There is worry within the councils of the Chinese Communist Party that India will replicate what the People’s Republic of China did in the 1980s and the 1990s by boosting its rate of growth to levels unprecedented in history for large populations. Paramount Leader Deng Xiaoping was the architect of reforms that were opposed by conservative elements within the CCP. Fortunately for him, the higher rungs of the ruling party in the PRC (some would say the only party) had been almost eliminated by the time Chairman Mao accepted the invite from the other world that he had spoken of to Henry Kissinger. Had the Great Proletarian Cultural Revolution (Mao’s term for the furies he unleashed in the 1960s) not taken place, it is unlikely that Deng would have been able to refashion the Chinese economy in the manner that he did. Conservatives anchored to the Soviet model would have stopped him from opening up the economy to external investment. Confident that the state had the resilience and the authority to ensure that its writ prevailed in the event of a clash with external investors, sector after sector was opened up to foreign companies. A flood of investment came, mostly from Taiwan, Japan and the US. Supply chains across the world began to replace existing suppliers with those located in the PRC. It helped that successive US Presidents from Nixon onwards took a tolerant approach towards the CCP, making themselves believe that the only surviving communist party of any size after the collapse of the Soviet Union in 1992 would morph into a version of the Scandinavian social democrat model. That this was not happening and was not going to happen was clear from events and policies, but the fiction of democratic evolution helped keep public opinion in check. Even as tens of millions of workers across the world lost their jobs because units moved to China, a steady patter of soothing analyses was evident in media in countries that were major investors in the PRC and important consumers of its products. Taiwanese companies vied with Japanese enterprises to invest in China, a country where the CEO of even a middle level enterprise would be given VIP treatment from arrival to departure in a manner designed to promote a sense that all was well and would remain so. In India, exclusive housing enclaves for Chinese staff came up in some centres, while several business houses began to specialise in shutting down lines of manufacture in India and replacing them with imports from China, at the cost of local jobs and income but to immense profits by such channels for PRC product lines.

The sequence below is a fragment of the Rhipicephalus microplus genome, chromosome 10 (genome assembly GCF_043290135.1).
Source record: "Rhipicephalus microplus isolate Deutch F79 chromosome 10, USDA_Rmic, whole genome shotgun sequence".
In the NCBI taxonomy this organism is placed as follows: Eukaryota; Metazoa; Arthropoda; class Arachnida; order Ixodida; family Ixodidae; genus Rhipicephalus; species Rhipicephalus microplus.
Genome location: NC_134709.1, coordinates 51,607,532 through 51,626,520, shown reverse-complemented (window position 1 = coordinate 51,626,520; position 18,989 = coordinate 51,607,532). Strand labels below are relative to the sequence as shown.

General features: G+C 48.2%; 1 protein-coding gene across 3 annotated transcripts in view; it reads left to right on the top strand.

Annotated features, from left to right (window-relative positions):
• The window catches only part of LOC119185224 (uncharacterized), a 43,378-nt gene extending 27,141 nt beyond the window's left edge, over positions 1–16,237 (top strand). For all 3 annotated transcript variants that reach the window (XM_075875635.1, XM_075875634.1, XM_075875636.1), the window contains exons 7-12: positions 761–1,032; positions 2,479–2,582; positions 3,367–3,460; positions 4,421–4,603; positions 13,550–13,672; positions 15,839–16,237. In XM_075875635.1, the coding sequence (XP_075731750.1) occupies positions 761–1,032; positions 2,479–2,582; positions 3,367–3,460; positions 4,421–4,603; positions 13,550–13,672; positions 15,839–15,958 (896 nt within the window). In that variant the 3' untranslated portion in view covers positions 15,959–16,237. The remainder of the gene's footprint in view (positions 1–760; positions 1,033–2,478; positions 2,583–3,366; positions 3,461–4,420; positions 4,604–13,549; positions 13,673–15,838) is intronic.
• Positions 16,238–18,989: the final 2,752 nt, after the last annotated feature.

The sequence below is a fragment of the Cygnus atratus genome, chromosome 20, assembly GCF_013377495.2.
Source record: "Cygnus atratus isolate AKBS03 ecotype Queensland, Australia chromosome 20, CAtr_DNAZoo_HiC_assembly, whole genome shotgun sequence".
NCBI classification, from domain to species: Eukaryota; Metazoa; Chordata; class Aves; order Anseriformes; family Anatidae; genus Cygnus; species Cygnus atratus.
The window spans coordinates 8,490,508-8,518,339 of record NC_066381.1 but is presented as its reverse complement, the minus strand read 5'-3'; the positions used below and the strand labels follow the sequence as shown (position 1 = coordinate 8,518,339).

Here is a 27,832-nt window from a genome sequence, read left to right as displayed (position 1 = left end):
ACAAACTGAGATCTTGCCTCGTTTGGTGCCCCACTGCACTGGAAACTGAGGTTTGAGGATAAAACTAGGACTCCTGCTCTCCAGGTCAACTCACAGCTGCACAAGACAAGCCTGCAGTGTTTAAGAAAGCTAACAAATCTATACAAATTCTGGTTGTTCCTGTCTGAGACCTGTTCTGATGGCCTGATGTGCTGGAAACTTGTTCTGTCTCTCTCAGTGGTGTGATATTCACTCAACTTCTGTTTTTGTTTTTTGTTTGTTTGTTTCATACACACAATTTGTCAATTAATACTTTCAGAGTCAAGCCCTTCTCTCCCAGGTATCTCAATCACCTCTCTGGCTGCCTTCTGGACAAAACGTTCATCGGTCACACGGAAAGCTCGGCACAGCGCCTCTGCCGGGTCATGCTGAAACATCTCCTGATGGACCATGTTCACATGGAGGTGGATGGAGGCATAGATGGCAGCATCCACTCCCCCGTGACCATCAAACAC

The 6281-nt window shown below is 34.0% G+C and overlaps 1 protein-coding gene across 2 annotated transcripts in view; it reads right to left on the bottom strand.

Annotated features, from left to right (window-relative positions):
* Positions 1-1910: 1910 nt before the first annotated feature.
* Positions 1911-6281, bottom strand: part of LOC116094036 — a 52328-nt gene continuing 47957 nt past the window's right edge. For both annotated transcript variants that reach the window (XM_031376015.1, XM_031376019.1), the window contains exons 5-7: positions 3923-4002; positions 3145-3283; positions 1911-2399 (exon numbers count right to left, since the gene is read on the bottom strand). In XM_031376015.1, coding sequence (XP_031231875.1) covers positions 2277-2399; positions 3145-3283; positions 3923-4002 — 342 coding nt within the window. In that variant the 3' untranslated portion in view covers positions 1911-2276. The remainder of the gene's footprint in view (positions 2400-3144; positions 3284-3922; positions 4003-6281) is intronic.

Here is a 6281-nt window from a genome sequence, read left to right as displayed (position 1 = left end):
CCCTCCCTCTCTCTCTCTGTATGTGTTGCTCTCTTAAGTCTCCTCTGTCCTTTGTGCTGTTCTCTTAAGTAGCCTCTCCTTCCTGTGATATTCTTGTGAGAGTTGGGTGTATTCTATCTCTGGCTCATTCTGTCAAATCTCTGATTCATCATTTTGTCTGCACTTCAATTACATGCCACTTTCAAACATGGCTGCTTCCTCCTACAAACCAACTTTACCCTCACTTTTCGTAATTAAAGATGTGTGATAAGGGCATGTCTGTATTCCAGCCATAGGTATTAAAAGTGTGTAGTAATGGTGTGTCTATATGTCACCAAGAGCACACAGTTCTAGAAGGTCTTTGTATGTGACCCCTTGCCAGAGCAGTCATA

The flood of imports from China has reached a level such that even traditional crafts from artisans who have for hundreds of years been trained in this by their families have been driven to penury. Indian crafts, including those marketed abroad, are increasingly being made in China, even though this is not obvious from the labels. After the US, it is India that provides the biggest surplus to the PRC in terms of excess of exports over imports. In contrast, Pakistan has emerged as the country that sucks up the most money from China, a country that has been generous in a way that is certain to bring grief to its own interests very soon, if such is not yet the case. From the start of the democratically elected Tsai Ing-wen government in Taiwan, the CCP has launched an offensive against it, so as to try and get the KMT back in power. That party, despite having being at the receiving end of the conflict between itself and the CCP, has long been a supporter of the latter, something that must be causing disquiet to those who are still loyal to the line taken by Chiang Kai-shek of opposition to the CCP. Even in the 1930s and the 1940s, substantial US assistance came the CCP’s way from the US, as key policymakers there regarded Mao as an agrarian reformer rather than a revolutionary. Even in the present, ignoring the galloping control of the South China Sea among other territorial grabs by the PRC, several within the incoming administration of Joe Biden remain tethered to the Jawaharlal Nehru strategy of unilateral concessions to China in the hope that the other side will reciprocate even when it never does except in words. General Secretary Xi Jinping has been open about the CCP line of replacing the US as the primary power on the globe. This is in contrast to his immediate predecessors, who were reticent about making such an objective public. Xi has been transparent about his reliance on the PLA as an instrument of statecraft, and has had longstanding links with the military in his country, as indeed does the First Lady of the PRC, Madame Peng. What must be a source of concern is the manner in which companies from Taiwan, Japan and the US are looking to India as an alternative to China. This flow is still only a trickle but can become a flow if an environment that is friendly to such investment gets created. Recourse to the big stick that is the favourite measure of several agencies needs to be replaced with a welcome mat. The sooner this takes place, the better for economic development of the world’s biggest democracy.